I am not a director by trade. I took a single directing class in my three years at theatre school. And by the way, in those three years, I took just a single non-theatre course.
Like most things that I’m passably good at, I learned how to direct through curiosity, experience, and investigation. I first cut my teeth in high school directing one acts for a small studio theatre space, eventually taking on lengthier and more ambitious productions on the mainstage.
But I guess I really learned directing from my mother, Valerie Senyk, one of best stage directors I know. She would take me to her university mainstage rehearsals from as early as 10 or 11 years old, even giving me a few of my earliest roles. I learned the job of the director by watching her.
I don’t believe it is the job of the director to get the best performance out of his actor. That is the actor’s job, the professional actor anyways. The director serves as a cautious navigator to help the actor find the right journey. After all, what’s the point of intensive training and years, decades even, of honing your instincts and technique just to have someone tell you how to act each beat?
I don’t take credit for my actors’ performances, unless they’re poor ones. At that point, it’s just bad casting and that’s on me.
The job of the director is to take a collection of performances (hopefully brilliant ones) and string them together into a cohesive and compelling product. The director uses (or should use) a variety of tools beyond his performers to sculpt the product. There are the obvious of those tools: lighting, set, sound, movement, wardrobe. But there are less obvious and equally powerful ones: tone, rhythm and pace, silence, stillness, spectacle. Those are more abstract tools and each director should have his own way of defining and employing them.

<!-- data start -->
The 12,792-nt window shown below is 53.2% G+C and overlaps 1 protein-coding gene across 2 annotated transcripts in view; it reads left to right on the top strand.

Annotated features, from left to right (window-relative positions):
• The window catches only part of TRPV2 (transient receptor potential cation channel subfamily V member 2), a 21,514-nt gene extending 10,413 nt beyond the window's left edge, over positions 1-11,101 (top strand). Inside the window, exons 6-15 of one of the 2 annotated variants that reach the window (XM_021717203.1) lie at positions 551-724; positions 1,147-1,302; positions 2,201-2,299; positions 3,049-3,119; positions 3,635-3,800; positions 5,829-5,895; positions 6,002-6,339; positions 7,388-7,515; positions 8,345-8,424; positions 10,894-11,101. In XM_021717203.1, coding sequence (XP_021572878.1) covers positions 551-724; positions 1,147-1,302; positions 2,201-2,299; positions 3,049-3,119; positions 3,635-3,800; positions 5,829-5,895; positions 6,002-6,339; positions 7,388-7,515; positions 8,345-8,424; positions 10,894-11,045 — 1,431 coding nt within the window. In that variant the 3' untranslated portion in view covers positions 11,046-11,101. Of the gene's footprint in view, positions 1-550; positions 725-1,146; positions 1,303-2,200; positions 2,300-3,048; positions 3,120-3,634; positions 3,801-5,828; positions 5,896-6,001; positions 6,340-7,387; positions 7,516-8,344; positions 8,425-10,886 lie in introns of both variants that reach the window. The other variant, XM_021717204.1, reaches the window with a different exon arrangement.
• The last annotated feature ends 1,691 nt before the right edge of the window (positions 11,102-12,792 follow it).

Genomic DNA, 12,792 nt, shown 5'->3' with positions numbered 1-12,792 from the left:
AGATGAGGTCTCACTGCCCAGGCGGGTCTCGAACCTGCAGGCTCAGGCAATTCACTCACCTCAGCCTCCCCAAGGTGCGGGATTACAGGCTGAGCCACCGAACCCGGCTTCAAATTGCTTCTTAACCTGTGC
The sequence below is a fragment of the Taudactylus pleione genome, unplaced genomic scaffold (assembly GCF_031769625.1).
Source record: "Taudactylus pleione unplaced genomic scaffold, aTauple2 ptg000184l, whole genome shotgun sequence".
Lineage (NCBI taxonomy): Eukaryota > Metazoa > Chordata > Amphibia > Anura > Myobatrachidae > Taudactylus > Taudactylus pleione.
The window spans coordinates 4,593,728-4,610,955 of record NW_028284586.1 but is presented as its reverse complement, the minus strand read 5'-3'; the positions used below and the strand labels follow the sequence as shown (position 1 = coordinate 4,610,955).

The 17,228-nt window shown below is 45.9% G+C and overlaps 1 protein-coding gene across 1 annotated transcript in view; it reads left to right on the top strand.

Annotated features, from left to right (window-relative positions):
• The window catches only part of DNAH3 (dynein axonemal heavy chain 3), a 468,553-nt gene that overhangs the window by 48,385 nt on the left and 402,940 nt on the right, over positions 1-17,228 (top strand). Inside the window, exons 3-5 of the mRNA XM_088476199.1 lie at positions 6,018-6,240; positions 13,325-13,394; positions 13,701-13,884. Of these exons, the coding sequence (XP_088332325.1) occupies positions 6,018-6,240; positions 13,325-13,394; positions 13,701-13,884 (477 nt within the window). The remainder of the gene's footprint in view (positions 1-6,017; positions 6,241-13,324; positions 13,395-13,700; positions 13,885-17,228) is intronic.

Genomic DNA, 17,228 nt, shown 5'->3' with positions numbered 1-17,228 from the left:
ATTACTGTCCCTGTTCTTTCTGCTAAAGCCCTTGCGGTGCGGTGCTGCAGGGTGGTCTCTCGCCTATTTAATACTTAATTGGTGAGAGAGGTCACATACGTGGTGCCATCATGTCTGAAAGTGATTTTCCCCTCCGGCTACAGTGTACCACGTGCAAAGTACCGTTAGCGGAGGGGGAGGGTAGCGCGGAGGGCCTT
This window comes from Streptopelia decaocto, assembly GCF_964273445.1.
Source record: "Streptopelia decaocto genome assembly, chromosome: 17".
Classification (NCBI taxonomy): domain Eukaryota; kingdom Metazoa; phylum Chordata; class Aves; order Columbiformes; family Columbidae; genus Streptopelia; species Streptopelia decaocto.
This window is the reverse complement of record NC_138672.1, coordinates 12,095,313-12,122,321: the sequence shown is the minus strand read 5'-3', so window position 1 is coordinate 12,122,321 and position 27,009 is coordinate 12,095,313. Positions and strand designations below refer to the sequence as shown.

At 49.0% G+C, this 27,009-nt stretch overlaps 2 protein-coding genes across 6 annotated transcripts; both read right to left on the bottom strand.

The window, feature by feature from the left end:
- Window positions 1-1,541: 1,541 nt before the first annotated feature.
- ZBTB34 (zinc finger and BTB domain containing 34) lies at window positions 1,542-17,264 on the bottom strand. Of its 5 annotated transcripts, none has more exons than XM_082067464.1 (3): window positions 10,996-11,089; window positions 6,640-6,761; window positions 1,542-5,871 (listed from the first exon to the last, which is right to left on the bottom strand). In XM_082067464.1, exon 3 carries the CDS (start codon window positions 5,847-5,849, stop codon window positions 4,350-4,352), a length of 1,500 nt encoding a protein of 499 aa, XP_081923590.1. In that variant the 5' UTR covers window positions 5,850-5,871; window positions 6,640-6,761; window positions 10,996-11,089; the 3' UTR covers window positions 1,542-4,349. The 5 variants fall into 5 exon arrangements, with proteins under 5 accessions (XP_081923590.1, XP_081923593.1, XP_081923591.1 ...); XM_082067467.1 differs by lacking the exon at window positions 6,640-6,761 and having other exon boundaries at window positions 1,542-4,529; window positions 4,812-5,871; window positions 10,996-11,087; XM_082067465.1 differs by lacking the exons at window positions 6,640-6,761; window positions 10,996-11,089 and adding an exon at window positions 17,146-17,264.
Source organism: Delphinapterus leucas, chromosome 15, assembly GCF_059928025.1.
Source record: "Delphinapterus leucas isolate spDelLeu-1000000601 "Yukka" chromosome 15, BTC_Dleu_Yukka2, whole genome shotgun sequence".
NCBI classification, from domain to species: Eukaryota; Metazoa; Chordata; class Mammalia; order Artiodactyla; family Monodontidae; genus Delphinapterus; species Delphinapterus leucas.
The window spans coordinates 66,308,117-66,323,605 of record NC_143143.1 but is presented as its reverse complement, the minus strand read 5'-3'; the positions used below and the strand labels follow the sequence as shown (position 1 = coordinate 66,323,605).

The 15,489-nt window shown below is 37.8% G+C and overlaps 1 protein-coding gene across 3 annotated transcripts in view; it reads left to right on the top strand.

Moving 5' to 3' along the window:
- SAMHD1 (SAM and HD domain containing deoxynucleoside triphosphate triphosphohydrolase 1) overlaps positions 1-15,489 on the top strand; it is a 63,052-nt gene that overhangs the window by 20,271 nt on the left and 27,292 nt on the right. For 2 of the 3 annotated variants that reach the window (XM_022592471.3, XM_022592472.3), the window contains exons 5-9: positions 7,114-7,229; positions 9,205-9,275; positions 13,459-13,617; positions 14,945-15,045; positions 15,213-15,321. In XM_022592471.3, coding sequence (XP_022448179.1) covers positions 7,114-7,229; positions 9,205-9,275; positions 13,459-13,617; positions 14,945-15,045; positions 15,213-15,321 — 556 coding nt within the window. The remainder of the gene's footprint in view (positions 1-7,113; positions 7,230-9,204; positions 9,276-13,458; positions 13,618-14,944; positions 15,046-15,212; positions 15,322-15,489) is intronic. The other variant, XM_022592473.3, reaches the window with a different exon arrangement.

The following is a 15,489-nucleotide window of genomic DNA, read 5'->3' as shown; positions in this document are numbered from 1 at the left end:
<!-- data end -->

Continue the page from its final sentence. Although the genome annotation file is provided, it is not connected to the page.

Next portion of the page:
As a director, I focus a great deal on spectacle. In the age of big budget VFX cinema, we are a far more visual people than we might have been at one time. I enjoy the bells and whistles. I like boldly coloured lighting and I’m not afraid to request it from the designer. I believe in the importance of a musical score and audio storytelling. The theatre is a medium where the audience can experience elements that may be called “cinematic” in real-time. The most exciting theatre, the kind of theatre I try to make, isn’t afraid to dress up, doesn’t shy away from the accessories, and wears bold patterns. As long as it supports the piece, why shouldn’t we employ the same tools and elements of our bigger-budgeted screen colleagues?
Every aspect of the play should engage and entice. The playwright writes the story and the actors tell the story. This is not enough. Not even close. The good director doesn’t just bring the piece to life; he teaches it to fly. He creates an experience that burns a lasting impression in the audience’s memory.
And that’s really what theatre is: an experience. It’s a cross-section of nearly every artistic discipline carefully crafted and balanced to invoke an emotional and reactionary response, whether it’s light comedy fare, raw, unrelenting drama, and everything in between.